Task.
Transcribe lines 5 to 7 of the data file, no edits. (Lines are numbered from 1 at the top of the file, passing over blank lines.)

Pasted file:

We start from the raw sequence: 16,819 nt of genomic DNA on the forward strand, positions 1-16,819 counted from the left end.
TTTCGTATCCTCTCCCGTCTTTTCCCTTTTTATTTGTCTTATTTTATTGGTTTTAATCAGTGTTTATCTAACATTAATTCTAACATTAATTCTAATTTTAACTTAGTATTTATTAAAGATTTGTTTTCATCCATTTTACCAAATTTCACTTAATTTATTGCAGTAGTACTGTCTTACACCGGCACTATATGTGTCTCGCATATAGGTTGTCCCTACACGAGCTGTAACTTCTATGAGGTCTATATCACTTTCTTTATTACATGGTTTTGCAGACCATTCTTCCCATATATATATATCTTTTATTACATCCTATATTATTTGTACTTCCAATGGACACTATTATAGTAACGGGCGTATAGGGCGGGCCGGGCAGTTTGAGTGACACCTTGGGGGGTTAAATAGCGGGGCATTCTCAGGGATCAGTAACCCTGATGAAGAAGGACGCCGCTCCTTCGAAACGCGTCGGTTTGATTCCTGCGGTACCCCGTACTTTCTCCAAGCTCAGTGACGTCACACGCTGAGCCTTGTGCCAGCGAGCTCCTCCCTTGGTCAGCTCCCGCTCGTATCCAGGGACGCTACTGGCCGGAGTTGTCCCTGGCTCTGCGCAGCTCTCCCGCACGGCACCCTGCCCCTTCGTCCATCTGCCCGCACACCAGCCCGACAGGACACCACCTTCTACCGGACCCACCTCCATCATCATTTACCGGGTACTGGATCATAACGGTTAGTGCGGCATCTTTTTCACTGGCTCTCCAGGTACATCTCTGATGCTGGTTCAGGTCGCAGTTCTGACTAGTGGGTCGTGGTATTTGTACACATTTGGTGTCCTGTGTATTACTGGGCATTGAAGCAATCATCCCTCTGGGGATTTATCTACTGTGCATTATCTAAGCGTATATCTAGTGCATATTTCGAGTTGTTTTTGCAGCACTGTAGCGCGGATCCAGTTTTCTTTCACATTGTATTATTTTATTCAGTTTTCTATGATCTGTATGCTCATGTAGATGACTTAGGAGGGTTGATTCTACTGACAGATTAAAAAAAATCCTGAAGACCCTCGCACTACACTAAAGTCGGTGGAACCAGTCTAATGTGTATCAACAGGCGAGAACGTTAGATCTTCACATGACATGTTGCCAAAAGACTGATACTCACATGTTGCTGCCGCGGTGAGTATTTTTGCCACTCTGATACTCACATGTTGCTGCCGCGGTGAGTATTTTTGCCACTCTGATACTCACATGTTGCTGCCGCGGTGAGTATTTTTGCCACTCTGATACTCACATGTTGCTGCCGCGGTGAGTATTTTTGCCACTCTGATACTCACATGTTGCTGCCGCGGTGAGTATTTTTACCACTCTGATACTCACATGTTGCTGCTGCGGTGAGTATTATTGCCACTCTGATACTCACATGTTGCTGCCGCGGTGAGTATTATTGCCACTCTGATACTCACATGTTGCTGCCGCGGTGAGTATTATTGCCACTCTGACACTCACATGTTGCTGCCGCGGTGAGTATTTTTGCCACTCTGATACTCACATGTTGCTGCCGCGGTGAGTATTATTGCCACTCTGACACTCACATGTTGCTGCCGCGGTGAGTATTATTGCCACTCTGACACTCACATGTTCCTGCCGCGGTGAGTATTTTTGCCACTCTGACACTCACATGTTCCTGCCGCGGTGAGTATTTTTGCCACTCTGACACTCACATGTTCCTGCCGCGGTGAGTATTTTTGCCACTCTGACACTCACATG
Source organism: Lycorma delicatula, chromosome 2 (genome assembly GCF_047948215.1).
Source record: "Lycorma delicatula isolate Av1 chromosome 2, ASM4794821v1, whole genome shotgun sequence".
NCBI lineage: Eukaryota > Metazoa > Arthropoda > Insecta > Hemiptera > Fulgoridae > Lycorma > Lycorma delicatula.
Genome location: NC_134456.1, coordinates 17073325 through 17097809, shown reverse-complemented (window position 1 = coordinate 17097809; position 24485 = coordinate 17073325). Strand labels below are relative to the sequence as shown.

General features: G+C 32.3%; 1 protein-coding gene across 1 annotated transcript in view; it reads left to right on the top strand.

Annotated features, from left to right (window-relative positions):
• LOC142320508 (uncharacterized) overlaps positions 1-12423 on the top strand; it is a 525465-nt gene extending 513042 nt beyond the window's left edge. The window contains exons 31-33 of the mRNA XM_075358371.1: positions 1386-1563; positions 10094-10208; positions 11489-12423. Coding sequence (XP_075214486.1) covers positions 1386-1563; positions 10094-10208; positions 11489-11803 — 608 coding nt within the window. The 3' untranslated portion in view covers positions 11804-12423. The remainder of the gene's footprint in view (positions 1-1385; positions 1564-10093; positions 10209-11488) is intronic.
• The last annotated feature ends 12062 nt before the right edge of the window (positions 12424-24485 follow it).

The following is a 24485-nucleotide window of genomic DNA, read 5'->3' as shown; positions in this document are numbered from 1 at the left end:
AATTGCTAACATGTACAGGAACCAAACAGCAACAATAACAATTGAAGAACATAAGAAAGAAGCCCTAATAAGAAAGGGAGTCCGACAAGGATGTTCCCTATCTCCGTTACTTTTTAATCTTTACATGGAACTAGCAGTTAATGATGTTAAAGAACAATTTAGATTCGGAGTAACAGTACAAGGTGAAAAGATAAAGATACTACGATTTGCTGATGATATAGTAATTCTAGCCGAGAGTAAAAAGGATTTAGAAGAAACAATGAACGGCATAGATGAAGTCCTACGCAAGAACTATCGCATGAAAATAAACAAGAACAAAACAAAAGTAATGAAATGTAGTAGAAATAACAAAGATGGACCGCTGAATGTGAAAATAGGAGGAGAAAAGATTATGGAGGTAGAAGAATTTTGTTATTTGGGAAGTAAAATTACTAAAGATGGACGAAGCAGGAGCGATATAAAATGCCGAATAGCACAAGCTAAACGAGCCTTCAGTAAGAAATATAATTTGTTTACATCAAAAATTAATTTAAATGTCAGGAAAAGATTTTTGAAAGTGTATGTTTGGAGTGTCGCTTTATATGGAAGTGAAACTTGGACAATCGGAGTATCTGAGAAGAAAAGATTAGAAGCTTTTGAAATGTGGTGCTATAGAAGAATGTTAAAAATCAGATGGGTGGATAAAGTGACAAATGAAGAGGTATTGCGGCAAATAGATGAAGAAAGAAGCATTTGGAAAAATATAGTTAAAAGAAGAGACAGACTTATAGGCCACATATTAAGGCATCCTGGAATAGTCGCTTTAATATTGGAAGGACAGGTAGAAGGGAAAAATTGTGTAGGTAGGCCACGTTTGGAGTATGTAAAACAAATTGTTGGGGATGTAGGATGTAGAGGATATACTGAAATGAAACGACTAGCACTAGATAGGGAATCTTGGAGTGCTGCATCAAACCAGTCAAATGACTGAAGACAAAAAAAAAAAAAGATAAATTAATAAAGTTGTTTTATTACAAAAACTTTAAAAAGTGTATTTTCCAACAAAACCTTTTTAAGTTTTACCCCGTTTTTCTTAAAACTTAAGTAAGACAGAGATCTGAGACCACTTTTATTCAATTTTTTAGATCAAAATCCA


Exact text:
NCBI lineage: Eukaryota > Metazoa > Arthropoda > Insecta > Hemiptera > Fulgoridae > Lycorma > Lycorma delicatula.
Genome location: NC_134456.1, coordinates 17073325 through 17097809, shown reverse-complemented (window position 1 = coordinate 17097809; position 24485 = coordinate 17073325). Strand labels below are relative to the sequence as shown.

General features: G+C 32.3%; 1 protein-coding gene across 1 annotated transcript in view; it reads left to right on the top strand.